8   Moving Ahead with Structural Reform
Jorg Decressin, Zia Ebrahim-zadeh, Louis Dicks-Mireaux,
and Ali Ibrahim
Back to Business: Reforming Public Enterprises
   The Setting
   The Reform Program
   Conditionality and Reform Priorities
   IMF–World Bank Collaboration
   The Need for Better Data
   The Role of Domestic Support
   Lessons for Program Design
The Need for Financial Order: Restructuring the Banking System
   The Scope and Causes of Bank Distress
   The Bank Restructuring Program: Strategy and Costs
   Reform Priorities and Monitoring: The Use of Conditionality
   Lessons for Program Design
Appendix 8.1. Summary History of Public Enterprise
      Reform Programs
Appendix 8.2. The Fiscal Program and the Treatment of
   Privatization Proceeds
9   The Causes of Program Interruptions
Mauro Mecagni
Defining a Program Interruption
Stylized Facts
A Closer Look at What Went Wrong: The Role of Program
      Design in Policy Slippages
   Overly Ambitious Targets
   Insufficient Prioritization
   Inadequacy of Technical Capacity
   Insufficient Monitoring
   Insufficient Contingency Planning
Conclusions and Lessons for Program Design
Appendix 9.1. Detail on Program Targets, Interruptions,
   and Monitoring
2.1.   The Countries Under Review
3.1.   Initial Conditions in Transition Economies
3.2.   Major Episodes of Domestic Conflict in ESAF Countries
4.1.   Program Objectives and Initial Conditions
4.2.   Fiscal Debt Dynamics
4.3.   Indices of Structural Reform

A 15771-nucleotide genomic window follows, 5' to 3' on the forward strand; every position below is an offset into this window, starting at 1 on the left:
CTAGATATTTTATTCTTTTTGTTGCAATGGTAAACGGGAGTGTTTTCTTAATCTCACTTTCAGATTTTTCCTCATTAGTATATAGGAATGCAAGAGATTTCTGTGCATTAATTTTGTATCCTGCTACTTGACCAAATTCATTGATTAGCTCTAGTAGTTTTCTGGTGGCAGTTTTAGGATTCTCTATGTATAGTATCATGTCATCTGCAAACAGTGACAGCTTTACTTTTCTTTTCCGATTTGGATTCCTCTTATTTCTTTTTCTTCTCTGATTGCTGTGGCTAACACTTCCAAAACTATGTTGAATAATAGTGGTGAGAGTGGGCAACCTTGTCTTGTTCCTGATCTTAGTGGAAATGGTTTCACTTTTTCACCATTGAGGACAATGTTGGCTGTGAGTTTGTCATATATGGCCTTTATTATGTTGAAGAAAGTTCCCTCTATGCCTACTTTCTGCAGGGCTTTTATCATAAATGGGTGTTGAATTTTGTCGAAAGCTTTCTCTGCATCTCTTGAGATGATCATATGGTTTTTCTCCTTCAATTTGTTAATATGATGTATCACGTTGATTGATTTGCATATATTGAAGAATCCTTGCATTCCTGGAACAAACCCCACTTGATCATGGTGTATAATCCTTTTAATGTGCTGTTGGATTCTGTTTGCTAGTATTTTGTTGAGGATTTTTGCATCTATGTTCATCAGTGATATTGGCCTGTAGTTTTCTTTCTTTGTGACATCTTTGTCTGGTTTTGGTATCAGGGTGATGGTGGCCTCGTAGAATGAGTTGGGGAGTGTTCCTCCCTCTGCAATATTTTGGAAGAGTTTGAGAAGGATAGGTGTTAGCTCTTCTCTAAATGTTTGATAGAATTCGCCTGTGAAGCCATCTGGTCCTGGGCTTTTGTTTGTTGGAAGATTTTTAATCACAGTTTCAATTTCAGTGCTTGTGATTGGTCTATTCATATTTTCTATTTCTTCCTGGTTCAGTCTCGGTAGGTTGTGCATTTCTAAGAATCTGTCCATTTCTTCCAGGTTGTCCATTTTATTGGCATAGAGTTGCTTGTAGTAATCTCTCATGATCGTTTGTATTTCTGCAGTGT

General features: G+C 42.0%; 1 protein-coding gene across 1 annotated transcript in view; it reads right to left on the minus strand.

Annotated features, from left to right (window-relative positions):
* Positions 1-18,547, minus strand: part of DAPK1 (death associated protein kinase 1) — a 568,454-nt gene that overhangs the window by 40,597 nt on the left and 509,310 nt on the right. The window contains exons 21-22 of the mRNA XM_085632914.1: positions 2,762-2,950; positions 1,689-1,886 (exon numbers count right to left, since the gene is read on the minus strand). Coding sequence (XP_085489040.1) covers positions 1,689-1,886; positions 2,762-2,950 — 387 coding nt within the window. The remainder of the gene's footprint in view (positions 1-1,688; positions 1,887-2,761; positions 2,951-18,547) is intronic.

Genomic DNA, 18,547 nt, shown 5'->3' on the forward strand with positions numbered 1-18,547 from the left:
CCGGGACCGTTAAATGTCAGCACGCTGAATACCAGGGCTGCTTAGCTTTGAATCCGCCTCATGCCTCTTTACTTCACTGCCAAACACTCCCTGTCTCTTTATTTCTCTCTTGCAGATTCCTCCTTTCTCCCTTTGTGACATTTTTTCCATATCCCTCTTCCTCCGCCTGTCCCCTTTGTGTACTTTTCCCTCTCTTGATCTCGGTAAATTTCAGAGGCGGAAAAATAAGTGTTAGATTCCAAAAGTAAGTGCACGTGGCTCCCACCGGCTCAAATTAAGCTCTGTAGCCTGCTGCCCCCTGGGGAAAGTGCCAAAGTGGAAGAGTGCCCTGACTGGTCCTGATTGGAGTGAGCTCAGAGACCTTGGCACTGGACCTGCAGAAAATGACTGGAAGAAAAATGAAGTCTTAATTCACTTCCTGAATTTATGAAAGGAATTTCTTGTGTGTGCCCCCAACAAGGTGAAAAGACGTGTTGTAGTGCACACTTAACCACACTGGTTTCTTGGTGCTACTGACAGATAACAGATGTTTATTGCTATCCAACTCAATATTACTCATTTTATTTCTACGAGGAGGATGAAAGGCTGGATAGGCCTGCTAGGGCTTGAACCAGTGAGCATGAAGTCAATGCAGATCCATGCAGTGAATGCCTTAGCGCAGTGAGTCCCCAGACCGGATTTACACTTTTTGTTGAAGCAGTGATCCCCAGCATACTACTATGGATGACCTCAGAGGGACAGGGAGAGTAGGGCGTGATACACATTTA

5.1.   Main Findings of Reinvigorating Growth in Developing Countries: Lessons from Adjustment Policies in Eight Economies
6.1.   The Inflation-Growth Association: Is It All Just High Inflation?
7.1.   Private Lending to ESAF Users
7.2.   ESAF Users: HIPCs and Non-HIPCs
7.3.   Macroeconomic Determinants of Private Capital Flows
8.1.   Operational Efficiency of Public Enterprises
8.2.   Highlights of Bank Restructuring
9.1.   Were Adjustment Measures a Factor Inducing Social Unrest?
9.2.   Elections and Program Performance
3.1.   Trends in National Income
3.2.   Key Macroeconomic Indicators: ESAF and Other Developing Countries
3.3.   Key Macroeconomic Indicators, by Region
3.4.   Social Indicators of Development
3.5.   ESAF Countries: Balance of Payments Indicators
3.6.   External Debt Indicators
3.7.   Inflation and Parallel Market Exchange Rates
3.8.   Selected Economic Indicators: Repeat ESAF Arrangements
3.9.   Partner-Country Real Imports of Goods and Services
3.10.   Net Resource Transfers and Concessional Inflows
3.11.   World Commodity Prices and Terms of Trade
4.1.   Fiscal Trends in ESAF Countries
4.2.   Fiscal Adjustment in SAF/ESAF-Supported Programs, by Initial Conditions
4.3.   Fiscal Primary Balance Targets: Changes from Preprogram Year
4.4.   Revenues, Expenditures, and the Primary Balance: Deviations from Targeted Changes
4.5.   Fiscal Targets and Outcomes
4.6.   Formal Classification of Exchange Rate Arrangements
4.7.   Real Effective Exchange Rate and Terms of Trade
4.8.   Broad Money Growth
4.9.   Distribution of Real Deposit Interest Rates
4.10.   Real Deposit Interest Rates, Before First SAF/ESAF- Supported Program and in 1993–95
4.11.   Status of Structural Reform in ESAF Countries
4.12.   Pace of Structural Reform
4.13.   Structural Reform in Pricing and Marketing
4.14.   Structural Reform in the Financial Sector
4.15.   Real Interest Rates
4.16.   Structural Reform in the Public Enterprise Sector
4.17.   Index of Economic Security